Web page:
Arteriviruses are enveloped, positive-stranded RNA viruses and include
pathogens of major economic concern to the swine- and horse-breeding
- Equine arteritis virus (EAV).
- Porcine reproductive and respiratory syndrome virus (PRRSV).
- Mice actate dehydrogenase-elevating virus.
- Simian hemorrhagic fever virus.
The arterivirus replicase gene is composed of two open reading frames (ORFs).
ORF1a is translated directly from the genomic RNA, whereas ORF1b can be
expressed only by ribosomal frameshifting, yelding a 1ab fusion protein. Both
replicase gene products are multidomain precursor proteins which are
proteolytically processed into functional nonstructural proteins (nsps) by a
complex proteolytic cascade that is directed by four (PRRSV/LDV) or three
(EAV) proteinase domains encoded in ORF1a. The arterivirus replicase
processing scheme involves the rapid autoproteolytic release of two or three
N-terminal nsps (nsp1 (or nsp1α/1β) and nsp2 (see <PDOC51538>)) and the
subsequent processing of the remaining polyproteins by the "main protease"
residing in nsp4 (see <PDOC51493>), together resulting in a set of 13
or 14 individual nsps. The arterivirus nsp1 region contains a tandem of
papain-like cysteine autoprotease domains (PCPα and PCPβ), but in EAV
PCPα has lost its enzymatic activity, resulting in the 'merge' of
nsp1α and nsp1β into a single nsp1 subunit. Thus, instead of three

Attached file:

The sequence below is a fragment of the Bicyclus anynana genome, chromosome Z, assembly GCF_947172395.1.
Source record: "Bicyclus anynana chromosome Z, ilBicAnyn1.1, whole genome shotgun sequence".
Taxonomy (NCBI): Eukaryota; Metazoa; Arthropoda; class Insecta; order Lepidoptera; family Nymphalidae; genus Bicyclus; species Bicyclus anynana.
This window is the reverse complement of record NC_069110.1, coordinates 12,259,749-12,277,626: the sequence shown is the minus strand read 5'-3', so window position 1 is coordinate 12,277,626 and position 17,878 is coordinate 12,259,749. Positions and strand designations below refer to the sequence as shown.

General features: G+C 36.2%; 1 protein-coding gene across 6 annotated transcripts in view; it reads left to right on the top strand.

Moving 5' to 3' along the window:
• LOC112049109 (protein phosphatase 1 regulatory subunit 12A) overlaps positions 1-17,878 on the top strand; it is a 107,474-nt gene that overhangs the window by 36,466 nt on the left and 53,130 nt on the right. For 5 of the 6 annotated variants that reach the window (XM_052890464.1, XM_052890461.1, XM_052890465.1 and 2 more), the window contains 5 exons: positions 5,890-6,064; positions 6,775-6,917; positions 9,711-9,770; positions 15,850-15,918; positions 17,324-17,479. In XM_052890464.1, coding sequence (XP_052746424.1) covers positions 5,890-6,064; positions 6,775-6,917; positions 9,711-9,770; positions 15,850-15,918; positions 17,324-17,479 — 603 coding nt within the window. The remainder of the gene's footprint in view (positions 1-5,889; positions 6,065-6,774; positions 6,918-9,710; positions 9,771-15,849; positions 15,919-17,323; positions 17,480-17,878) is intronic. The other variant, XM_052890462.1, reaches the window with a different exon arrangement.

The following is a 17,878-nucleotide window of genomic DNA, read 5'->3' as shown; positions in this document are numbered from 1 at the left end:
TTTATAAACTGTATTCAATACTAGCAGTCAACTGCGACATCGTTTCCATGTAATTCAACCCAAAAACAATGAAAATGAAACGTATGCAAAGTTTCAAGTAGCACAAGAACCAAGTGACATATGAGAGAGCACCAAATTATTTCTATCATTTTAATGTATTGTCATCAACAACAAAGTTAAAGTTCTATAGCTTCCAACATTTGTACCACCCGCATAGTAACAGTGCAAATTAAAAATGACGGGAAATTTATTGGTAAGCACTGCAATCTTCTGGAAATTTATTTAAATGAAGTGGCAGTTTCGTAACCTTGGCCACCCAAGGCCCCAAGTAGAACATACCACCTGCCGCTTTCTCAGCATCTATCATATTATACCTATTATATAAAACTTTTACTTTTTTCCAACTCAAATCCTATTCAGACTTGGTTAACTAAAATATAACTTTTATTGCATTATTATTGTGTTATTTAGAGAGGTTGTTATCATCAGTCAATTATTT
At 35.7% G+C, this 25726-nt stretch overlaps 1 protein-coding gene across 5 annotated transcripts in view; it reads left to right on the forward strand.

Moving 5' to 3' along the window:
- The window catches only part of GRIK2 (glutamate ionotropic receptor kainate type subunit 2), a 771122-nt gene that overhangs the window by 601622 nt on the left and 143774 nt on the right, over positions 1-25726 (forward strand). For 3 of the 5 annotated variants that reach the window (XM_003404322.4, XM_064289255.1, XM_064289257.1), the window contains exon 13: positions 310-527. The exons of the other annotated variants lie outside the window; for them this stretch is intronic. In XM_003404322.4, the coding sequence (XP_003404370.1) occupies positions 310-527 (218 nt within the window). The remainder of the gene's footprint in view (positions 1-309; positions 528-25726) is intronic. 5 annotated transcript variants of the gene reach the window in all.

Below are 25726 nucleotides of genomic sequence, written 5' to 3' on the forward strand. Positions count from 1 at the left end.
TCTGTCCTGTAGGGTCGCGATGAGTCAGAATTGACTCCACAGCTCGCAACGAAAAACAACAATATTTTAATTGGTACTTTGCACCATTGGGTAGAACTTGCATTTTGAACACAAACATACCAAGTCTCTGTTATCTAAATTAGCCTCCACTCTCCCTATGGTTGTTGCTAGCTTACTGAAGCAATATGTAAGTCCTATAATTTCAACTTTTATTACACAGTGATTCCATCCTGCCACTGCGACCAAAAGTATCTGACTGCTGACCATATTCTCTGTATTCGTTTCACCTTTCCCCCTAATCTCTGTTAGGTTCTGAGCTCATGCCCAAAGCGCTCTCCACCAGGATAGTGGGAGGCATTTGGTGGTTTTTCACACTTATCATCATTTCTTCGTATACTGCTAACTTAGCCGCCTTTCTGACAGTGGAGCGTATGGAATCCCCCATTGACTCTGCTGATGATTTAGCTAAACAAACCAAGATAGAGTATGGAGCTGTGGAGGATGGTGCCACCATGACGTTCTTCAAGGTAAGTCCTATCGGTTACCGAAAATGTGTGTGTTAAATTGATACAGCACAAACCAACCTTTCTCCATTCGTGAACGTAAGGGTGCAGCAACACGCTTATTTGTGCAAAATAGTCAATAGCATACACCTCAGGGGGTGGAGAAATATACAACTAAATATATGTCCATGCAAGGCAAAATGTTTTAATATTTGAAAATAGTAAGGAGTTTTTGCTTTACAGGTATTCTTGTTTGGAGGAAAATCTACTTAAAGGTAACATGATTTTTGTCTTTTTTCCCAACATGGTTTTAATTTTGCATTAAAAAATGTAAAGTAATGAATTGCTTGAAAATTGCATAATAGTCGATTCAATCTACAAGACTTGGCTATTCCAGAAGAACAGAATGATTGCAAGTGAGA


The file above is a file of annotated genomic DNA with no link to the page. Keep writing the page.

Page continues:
self-cleaving N-terminal subunits, EAV has two: nsp1 and nsp2. The PCPα
and PCPβ domains mediate the nsp1α|1β and nsp1β|2 cleavages,
respectively. The catalytic dyad of PCPα and PCPβ domains is composed
of Cys and His residues. In EAV, a Lys residue is found in place of the
catalytic Cys residue, which explains the proteolytic deficiency of the EAV
PCPα domain [1,2,3,4]. The PCPα and PCPβ domains form respectively
peptidase families C31 [E2] and C32 [E3].
The PCPα and PCPβ domains have a typical papain fold, which consists of
a compact global region containing sequentially connected left (L) and right
(R) parts in a so-called standard orientation. The L subdomain of PCPα
consists of four α-helices, while the R subdomain is formed by three
antiparallel β strands (see <PDB:3IFU>) . The L subdomain of the PCBβ
consists of three α-helices, while the R subdomain is formed by four
antiparallel β-strands (see <PDB:3MTV>) . The Cys and His residues face
each other at the L-R interface and form the catalytic center of the PCPα
and PCPβ domains [5,6].
The profiles we developed cover the entire PCPα and PCPβ domains.
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